Review: Come From Away Has Hope, Heart, Humanity & A Winning Production

June 4, 2022 | By Bruce R. Feldman


Come From Away, Ahmanson Theatre, Los Angeles, May 31 – June 12, 2022


In Brief: An inspirational account of everyday people facing extraordinary circumstances, the lengths they go to meet the challenges, and the lessons learned, this joyful musical returns to Los Angeles in a terrific production that will make you feel glad to be alive.


Come From Away at the Ahmanson
The terrific ensemble cast of "Come From Away" at the Ahmanson Theatre. (Photo by Matthew Murphy.)

I can recall only one other Broadway musical about small town Canadian life, The Happy Time, a charming, moderately successful but now forgotten 1968 Kander and Ebb vehicle for Robert Goulet. It was a period piece, set in the 1920s, about a worldly photographer who returns to his family and provincial hometown, the fictional St. Pierre.


Flash forward to the very real Gander, Newfoundland on September 11, 2001, when the invigorating musical Come From Away takes place. This time the show’s story is true. On that day, 38 commercial airliners were summarily ordered to land there as America closed its airspace because jets had crashed into the World Trade Center, the Pentagon, and a field in Pennsylvania.


Nine thousand weary passengers suddenly were stranded in, as one of the spirited production numbers describes, “the middle of nowhere.” The town’s 7,000 residents swung into action. They opened their homes, schools, and churches to house the outsiders, scrounged around for provisions to feed them, and struggled to comfort and assuage the fears of strangers of every religious and ethnic background, some of whom spoke no English, all of whom were exhausted, confused, and at least a little aggravated.


How they went about that – their struggles, sacrifices, and the personal emotional journeys of both locals and passengers – is the absorbing subject of Come From Away.


While some 20 years have passed since the 9/11 attack on the World Trade Center, for those old enough to remember – and that’s most frequent theatregoers – the nearly 3,000 deaths and collapse of the two towers resonate as powerfully today as if they had happened just yesterday. The profound sorrow and anxiety we still feel makes play’s message that much more affecting.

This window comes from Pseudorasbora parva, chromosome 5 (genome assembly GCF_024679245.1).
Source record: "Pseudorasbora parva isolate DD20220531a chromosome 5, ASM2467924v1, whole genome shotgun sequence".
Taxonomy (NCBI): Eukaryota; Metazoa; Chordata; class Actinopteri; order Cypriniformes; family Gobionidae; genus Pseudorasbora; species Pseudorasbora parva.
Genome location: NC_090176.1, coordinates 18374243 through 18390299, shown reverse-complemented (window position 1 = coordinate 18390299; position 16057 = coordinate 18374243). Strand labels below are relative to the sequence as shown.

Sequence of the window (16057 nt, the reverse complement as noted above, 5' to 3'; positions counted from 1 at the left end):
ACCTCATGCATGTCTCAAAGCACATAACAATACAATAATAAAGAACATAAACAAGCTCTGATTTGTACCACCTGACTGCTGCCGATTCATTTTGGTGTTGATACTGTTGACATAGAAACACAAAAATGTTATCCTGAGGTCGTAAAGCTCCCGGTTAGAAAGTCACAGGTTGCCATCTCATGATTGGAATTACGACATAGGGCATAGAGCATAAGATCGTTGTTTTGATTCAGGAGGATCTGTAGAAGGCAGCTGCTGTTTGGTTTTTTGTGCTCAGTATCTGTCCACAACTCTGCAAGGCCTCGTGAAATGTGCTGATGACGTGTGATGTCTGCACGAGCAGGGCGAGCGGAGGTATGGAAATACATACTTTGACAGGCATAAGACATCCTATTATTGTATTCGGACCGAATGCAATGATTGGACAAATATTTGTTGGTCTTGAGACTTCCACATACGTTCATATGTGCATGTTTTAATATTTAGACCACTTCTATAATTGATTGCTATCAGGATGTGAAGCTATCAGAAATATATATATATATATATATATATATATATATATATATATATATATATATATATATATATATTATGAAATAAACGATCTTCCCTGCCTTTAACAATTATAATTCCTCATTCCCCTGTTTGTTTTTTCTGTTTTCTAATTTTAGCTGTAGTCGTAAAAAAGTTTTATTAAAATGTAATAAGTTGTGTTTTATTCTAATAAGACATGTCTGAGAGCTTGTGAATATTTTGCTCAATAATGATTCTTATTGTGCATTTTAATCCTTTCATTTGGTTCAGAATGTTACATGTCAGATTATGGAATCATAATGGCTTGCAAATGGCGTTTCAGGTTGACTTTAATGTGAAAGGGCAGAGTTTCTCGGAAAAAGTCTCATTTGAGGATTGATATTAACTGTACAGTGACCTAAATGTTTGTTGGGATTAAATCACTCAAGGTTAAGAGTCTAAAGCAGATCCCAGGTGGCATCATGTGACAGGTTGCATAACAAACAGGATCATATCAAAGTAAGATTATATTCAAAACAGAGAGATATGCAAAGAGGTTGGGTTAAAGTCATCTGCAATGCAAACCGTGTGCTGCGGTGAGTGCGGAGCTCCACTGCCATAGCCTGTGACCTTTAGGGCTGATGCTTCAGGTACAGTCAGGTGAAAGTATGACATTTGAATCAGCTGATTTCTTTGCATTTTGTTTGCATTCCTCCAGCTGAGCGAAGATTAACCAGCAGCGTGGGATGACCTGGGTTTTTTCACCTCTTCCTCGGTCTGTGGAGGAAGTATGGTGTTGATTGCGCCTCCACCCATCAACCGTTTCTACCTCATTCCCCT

A wonderful, uplifting, and thoroughly pleasurable production

The events of that horrific day also impacted the lives of those living far from New York City. With a robust score, no-nonsense lyrics, and lots of smartly staged movement throughout, the creators artfully intertwine multiple stories of passengers and hosts.


There’s the bond that forms between Hannah – she can’t reach her son who is a firefighter in New York – and Beulah – her son is a firefighter in Gander. Englishman Nick and Texan Diane provide emotional support for each other and end up falling in love. And there are the Muslim and African passengers who arouse the suspicions and veiled prejudices of locals and authorities alike.


Their stories, and others, are voiced without judgment and with admirable sensitivity and often self-deprecating humor in a layered text that is more of an operatic libretto than the book of a Broadway musical, which is to say that there’s more singing than talking. None of this takes away from the drama of the story. In fact, the intensity of the music and lyrics, by Irene Sankoff and David Hein, Kelly Devine’s dynamic, intricate musical staging, and Christopher Ashley’s sure directorial hand and well modulated pacing make the stories that much more impactful, as well as tremendously entertaining.


One musical number, Prayer, is especially moving, as Catholics, Jews, Muslims, and Hindus chant in multi-part harmonies and different languages.


The ensemble cast is sensational. Actors play multiple roles. They’re all Broadway, regional theatre, and national tour professionals. No big-name stars here, and none needed. These aces may not be famous, but they can deliver and know how to bring down the house at several moments during the tidy 100-minute with no intermission presentation.


Many days it feels as if it’s a sad world we live in. But it can also be one filled with hope and humanity. For a moment we can cherish that feeling and try to move forward, thanks to the loving citizens of Gander and the gifted creators, actors, and musicians who bring their stories to life in this wonderful, uplifting, and thoroughly pleasurable production.


"Come From Away," Ahmanson Theatre, 135 N. Grand Ave., Los Angeles, 213-628-2772, www.centertheatregroup.org